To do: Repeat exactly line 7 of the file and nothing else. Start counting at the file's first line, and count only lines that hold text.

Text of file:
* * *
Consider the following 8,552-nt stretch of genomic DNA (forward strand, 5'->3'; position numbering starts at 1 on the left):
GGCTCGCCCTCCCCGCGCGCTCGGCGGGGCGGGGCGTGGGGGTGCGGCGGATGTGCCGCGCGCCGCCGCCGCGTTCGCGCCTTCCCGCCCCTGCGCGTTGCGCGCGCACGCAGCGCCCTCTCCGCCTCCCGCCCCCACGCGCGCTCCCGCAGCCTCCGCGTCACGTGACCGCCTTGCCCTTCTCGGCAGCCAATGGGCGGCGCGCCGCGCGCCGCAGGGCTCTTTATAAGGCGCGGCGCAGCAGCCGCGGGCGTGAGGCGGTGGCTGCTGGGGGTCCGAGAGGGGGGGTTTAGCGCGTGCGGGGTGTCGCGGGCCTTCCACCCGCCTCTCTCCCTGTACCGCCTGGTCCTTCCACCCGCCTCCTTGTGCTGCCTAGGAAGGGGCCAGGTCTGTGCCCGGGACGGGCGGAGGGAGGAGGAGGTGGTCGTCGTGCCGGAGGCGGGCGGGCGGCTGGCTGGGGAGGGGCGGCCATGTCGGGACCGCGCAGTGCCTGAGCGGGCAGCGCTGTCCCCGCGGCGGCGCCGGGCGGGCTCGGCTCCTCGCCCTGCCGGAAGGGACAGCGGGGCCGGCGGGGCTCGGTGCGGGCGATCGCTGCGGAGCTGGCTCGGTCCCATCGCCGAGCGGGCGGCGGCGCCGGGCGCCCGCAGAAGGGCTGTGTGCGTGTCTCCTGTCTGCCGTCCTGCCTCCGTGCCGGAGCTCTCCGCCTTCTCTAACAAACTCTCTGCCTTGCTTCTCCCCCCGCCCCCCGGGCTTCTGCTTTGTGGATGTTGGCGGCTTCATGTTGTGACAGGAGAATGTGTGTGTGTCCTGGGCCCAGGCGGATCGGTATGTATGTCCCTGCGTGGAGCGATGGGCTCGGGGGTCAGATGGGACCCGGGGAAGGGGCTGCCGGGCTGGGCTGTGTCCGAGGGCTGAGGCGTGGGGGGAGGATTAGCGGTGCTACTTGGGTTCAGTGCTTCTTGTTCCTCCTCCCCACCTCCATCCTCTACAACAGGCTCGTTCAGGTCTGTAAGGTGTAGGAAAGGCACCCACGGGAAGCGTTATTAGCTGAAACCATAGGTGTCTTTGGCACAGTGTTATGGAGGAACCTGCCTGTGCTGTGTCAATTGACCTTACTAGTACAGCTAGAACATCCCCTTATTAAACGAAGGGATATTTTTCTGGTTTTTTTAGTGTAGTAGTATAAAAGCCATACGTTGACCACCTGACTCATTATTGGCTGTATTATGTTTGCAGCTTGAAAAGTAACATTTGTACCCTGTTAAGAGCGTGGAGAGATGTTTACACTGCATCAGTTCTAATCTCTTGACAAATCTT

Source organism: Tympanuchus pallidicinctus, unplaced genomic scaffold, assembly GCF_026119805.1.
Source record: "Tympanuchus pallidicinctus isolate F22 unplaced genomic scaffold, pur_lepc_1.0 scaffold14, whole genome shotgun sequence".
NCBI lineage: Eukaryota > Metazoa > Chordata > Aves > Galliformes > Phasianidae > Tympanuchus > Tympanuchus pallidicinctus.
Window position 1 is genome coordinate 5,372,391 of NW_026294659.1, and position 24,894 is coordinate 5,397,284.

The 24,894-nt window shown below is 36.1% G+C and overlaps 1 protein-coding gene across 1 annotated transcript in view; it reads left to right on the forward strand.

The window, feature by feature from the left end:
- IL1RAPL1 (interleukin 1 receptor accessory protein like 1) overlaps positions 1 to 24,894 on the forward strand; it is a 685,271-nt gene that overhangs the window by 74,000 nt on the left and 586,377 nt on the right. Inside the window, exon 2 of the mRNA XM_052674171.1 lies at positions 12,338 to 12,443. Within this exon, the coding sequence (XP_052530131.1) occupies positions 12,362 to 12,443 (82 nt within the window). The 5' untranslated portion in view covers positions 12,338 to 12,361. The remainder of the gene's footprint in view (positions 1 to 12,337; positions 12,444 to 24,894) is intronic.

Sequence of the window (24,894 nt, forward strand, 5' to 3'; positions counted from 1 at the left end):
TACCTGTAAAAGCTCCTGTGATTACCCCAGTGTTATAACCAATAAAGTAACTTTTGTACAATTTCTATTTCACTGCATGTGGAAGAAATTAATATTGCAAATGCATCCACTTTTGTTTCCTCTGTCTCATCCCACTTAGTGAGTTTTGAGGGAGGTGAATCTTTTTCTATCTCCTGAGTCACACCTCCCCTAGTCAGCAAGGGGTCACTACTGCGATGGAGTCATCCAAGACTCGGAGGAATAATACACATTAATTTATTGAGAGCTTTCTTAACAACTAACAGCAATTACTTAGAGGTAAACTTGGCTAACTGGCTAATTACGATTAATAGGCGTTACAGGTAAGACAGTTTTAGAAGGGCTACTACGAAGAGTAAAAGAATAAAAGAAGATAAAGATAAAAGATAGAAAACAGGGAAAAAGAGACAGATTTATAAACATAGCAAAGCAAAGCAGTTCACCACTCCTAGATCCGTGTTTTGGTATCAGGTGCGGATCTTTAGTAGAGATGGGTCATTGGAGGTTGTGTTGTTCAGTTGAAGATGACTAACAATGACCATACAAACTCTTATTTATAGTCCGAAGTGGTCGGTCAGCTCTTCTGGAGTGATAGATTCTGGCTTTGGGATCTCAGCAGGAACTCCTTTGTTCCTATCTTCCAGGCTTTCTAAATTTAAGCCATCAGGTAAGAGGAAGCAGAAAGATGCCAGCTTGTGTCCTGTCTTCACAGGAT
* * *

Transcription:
The 24,894-nt window shown below is 36.1% G+C and overlaps 1 protein-coding gene across 1 annotated transcript in view; it reads left to right on the forward strand.